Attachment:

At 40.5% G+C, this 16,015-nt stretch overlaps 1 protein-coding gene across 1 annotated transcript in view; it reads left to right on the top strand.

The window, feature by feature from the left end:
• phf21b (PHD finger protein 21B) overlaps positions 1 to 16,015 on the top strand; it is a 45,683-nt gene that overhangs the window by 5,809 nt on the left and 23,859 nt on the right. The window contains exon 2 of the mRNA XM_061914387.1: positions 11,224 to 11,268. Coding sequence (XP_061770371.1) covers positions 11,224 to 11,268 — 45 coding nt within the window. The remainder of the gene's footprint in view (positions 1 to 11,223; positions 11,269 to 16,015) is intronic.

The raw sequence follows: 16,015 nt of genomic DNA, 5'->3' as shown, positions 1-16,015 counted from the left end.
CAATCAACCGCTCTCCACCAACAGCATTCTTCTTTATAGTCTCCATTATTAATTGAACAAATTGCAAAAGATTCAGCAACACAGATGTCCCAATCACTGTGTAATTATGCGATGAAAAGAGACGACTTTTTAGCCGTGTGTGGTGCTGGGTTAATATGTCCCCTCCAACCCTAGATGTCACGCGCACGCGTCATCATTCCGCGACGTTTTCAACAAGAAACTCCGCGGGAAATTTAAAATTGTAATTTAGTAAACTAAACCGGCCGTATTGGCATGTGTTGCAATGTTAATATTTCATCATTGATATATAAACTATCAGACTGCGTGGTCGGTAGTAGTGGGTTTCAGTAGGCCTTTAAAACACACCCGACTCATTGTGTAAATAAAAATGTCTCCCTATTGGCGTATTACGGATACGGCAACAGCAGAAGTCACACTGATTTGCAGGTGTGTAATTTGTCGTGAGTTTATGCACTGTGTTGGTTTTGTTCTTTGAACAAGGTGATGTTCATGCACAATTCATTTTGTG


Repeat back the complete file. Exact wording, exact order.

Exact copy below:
At 40.5% G+C, this 16,015-nt stretch overlaps 1 protein-coding gene across 1 annotated transcript in view; it reads left to right on the top strand.

The window, feature by feature from the left end:
• phf21b (PHD finger protein 21B) overlaps positions 1 to 16,015 on the top strand; it is a 45,683-nt gene that overhangs the window by 5,809 nt on the left and 23,859 nt on the right. The window contains exon 2 of the mRNA XM_061914387.1: positions 11,224 to 11,268. Coding sequence (XP_061770371.1) covers positions 11,224 to 11,268 — 45 coding nt within the window. The remainder of the gene's footprint in view (positions 1 to 11,223; positions 11,269 to 16,015) is intronic.

The raw sequence follows: 16,015 nt of genomic DNA, 5'->3' as shown, positions 1-16,015 counted from the left end.
CAATCAACCGCTCTCCACCAACAGCATTCTTCTTTATAGTCTCCATTATTAATTGAACAAATTGCAAAAGATTCAGCAACACAGATGTCCCAATCACTGTGTAATTATGCGATGAAAAGAGACGACTTTTTAGCCGTGTGTGGTGCTGGGTTAATATGTCCCCTCCAACCCTAGATGTCACGCGCACGCGTCATCATTCCGCGACGTTTTCAACAAGAAACTCCGCGGGAAATTTAAAATTGTAATTTAGTAAACTAAACCGGCCGTATTGGCATGTGTTGCAATGTTAATATTTCATCATTGATATATAAACTATCAGACTGCGTGGTCGGTAGTAGTGGGTTTCAGTAGGCCTTTAAAACACACCCGACTCATTGTGTAAATAAAAATGTCTCCCTATTGGCGTATTACGGATACGGCAACAGCAGAAGTCACACTGATTTGCAGGTGTGTAATTTGTCGTGAGTTTATGCACTGTGTTGGTTTTGTTCTTTGAACAAGGTGATGTTCATGCACAATTCATTTTGTG